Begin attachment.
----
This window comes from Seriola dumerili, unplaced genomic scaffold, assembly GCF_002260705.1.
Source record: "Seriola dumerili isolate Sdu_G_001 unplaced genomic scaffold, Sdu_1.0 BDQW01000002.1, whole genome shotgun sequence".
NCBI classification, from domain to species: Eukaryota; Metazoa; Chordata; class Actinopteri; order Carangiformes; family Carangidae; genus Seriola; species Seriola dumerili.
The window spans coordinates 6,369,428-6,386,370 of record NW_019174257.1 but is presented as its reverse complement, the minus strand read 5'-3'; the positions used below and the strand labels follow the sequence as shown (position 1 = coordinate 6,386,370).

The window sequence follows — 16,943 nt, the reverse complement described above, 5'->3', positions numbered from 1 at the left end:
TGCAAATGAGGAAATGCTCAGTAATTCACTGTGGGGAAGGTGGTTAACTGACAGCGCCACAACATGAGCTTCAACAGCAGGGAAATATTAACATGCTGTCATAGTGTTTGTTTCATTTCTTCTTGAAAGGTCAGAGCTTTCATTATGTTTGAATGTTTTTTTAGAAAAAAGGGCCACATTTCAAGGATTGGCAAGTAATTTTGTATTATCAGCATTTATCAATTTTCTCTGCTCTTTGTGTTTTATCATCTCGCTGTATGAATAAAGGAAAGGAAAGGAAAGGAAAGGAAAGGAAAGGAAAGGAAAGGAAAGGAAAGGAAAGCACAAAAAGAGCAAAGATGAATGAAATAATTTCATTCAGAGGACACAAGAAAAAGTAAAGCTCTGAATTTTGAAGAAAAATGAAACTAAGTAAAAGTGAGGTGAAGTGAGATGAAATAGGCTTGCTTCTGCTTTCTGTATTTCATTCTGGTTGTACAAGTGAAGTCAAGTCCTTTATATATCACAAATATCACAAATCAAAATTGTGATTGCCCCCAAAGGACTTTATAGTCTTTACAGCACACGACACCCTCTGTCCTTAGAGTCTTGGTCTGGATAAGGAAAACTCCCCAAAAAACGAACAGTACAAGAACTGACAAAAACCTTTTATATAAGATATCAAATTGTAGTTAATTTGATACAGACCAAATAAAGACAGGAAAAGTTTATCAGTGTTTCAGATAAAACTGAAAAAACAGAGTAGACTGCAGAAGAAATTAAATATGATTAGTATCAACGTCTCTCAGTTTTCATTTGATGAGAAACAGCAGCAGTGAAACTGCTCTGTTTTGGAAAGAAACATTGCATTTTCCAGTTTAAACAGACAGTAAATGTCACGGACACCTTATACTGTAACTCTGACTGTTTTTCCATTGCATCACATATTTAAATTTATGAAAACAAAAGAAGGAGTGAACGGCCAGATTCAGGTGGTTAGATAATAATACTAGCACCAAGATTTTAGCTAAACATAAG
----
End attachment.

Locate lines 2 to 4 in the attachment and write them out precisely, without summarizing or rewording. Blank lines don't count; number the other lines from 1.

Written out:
Source record: "Seriola dumerili isolate Sdu_G_001 unplaced genomic scaffold, Sdu_1.0 BDQW01000002.1, whole genome shotgun sequence".
NCBI classification, from domain to species: Eukaryota; Metazoa; Chordata; class Actinopteri; order Carangiformes; family Carangidae; genus Seriola; species Seriola dumerili.
The window spans coordinates 6,369,428-6,386,370 of record NW_019174257.1 but is presented as its reverse complement, the minus strand read 5'-3'; the positions used below and the strand labels follow the sequence as shown (position 1 = coordinate 6,386,370).